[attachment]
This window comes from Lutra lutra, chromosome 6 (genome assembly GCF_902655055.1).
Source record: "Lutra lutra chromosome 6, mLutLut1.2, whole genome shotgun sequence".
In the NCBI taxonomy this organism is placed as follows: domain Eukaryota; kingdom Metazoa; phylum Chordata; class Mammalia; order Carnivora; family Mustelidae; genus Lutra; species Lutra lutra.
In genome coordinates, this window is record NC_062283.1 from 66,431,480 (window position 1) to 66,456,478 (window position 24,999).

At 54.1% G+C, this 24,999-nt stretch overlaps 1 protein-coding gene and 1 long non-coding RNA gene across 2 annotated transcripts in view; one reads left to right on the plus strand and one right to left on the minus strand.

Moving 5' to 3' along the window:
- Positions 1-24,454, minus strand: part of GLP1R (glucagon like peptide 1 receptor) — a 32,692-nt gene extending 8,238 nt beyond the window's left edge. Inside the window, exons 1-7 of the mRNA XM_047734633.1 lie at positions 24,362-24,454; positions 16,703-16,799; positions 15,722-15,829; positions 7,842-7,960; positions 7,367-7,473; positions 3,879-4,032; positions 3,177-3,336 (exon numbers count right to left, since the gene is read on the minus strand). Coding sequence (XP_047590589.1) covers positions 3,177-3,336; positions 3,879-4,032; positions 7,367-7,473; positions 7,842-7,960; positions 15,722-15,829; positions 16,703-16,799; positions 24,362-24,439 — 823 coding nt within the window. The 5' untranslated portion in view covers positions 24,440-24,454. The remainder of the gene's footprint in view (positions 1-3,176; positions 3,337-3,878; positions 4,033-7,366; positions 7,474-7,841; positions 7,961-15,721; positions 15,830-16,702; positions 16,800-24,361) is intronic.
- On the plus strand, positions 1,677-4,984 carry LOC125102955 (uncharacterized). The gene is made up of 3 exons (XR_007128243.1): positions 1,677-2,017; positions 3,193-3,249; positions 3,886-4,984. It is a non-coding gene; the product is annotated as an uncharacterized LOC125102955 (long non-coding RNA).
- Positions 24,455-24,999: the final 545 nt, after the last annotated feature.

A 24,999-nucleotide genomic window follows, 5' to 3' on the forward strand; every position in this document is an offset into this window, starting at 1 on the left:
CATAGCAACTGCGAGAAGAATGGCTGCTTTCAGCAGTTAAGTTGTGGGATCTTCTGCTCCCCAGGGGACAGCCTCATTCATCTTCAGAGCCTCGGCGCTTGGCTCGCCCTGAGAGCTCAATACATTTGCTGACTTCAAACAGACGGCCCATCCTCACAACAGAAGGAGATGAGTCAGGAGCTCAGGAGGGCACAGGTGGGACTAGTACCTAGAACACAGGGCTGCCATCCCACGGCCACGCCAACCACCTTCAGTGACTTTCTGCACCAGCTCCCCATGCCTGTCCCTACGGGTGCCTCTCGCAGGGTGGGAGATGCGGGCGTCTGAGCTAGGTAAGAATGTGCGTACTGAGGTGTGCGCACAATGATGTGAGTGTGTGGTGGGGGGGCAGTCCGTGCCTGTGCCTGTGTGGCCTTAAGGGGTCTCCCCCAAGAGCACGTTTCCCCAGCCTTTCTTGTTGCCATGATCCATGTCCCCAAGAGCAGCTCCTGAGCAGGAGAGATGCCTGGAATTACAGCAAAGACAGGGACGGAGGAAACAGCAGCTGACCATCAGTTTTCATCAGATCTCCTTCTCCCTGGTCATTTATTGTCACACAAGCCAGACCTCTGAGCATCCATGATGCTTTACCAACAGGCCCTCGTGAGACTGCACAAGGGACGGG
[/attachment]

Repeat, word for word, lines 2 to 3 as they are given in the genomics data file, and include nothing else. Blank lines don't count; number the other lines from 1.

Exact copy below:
Source record: "Lutra lutra chromosome 6, mLutLut1.2, whole genome shotgun sequence".
In the NCBI taxonomy this organism is placed as follows: domain Eukaryota; kingdom Metazoa; phylum Chordata; class Mammalia; order Carnivora; family Mustelidae; genus Lutra; species Lutra lutra.